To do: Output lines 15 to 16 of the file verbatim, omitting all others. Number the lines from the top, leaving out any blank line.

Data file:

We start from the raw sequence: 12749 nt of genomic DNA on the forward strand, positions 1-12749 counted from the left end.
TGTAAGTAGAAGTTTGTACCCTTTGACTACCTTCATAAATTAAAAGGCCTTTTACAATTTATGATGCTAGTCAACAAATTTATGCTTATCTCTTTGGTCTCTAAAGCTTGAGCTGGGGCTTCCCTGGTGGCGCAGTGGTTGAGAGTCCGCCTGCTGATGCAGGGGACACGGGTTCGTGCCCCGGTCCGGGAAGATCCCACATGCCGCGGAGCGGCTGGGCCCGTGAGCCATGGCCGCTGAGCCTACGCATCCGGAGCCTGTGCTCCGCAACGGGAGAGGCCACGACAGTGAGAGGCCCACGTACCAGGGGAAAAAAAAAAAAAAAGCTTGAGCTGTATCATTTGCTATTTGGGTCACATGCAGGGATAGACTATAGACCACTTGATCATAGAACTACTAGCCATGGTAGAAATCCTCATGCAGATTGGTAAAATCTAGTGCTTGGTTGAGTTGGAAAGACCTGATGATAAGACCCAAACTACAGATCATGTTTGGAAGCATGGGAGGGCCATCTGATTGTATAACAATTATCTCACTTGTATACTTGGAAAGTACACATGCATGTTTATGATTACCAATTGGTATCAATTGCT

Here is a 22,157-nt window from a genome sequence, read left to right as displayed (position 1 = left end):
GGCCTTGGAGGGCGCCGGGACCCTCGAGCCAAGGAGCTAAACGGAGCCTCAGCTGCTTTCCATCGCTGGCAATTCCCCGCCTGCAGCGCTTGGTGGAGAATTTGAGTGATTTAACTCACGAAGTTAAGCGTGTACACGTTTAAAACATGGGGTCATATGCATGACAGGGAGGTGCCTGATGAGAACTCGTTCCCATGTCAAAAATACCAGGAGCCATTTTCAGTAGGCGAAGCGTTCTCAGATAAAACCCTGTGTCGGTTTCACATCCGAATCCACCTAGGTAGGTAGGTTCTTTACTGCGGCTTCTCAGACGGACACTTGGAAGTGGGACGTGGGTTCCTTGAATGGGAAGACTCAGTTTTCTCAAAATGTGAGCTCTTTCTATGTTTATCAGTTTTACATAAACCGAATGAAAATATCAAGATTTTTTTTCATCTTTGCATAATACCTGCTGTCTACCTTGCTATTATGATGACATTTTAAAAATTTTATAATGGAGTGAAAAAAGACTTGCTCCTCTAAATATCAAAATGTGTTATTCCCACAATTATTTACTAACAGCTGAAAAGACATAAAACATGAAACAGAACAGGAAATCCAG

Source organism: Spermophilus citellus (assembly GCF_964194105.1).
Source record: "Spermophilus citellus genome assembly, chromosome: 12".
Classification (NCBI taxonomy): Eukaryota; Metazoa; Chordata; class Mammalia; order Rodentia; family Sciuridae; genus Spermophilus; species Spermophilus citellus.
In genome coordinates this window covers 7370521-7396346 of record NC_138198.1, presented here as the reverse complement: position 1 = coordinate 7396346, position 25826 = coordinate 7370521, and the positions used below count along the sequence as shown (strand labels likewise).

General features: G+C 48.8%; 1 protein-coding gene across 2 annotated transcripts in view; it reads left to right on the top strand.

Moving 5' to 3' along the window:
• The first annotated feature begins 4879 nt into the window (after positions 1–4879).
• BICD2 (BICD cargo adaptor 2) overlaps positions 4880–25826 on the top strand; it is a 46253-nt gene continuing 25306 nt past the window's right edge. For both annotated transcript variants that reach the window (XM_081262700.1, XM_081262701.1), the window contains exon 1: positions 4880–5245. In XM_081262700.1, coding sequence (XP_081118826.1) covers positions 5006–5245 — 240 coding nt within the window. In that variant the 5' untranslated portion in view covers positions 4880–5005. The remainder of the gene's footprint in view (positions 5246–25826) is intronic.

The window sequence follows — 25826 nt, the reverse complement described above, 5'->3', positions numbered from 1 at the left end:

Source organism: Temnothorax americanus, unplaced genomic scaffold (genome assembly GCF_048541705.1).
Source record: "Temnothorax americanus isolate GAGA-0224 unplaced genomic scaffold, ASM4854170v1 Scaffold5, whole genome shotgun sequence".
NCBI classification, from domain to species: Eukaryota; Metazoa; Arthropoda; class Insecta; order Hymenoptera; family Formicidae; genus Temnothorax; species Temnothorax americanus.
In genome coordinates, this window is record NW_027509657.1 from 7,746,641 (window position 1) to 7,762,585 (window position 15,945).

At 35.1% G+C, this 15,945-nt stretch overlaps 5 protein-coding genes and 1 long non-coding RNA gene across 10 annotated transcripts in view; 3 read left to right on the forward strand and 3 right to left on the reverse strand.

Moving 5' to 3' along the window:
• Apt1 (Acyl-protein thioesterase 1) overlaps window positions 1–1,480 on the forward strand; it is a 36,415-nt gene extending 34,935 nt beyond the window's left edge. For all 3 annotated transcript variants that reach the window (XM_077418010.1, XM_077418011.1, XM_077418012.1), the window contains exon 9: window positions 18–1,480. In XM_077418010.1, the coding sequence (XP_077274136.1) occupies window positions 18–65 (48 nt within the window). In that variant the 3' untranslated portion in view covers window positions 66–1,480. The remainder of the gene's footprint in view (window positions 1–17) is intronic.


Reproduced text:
Source record: "Temnothorax americanus isolate GAGA-0224 unplaced genomic scaffold, ASM4854170v1 Scaffold5, whole genome shotgun sequence".
NCBI classification, from domain to species: Eukaryota; Metazoa; Arthropoda; class Insecta; order Hymenoptera; family Formicidae; genus Temnothorax; species Temnothorax americanus.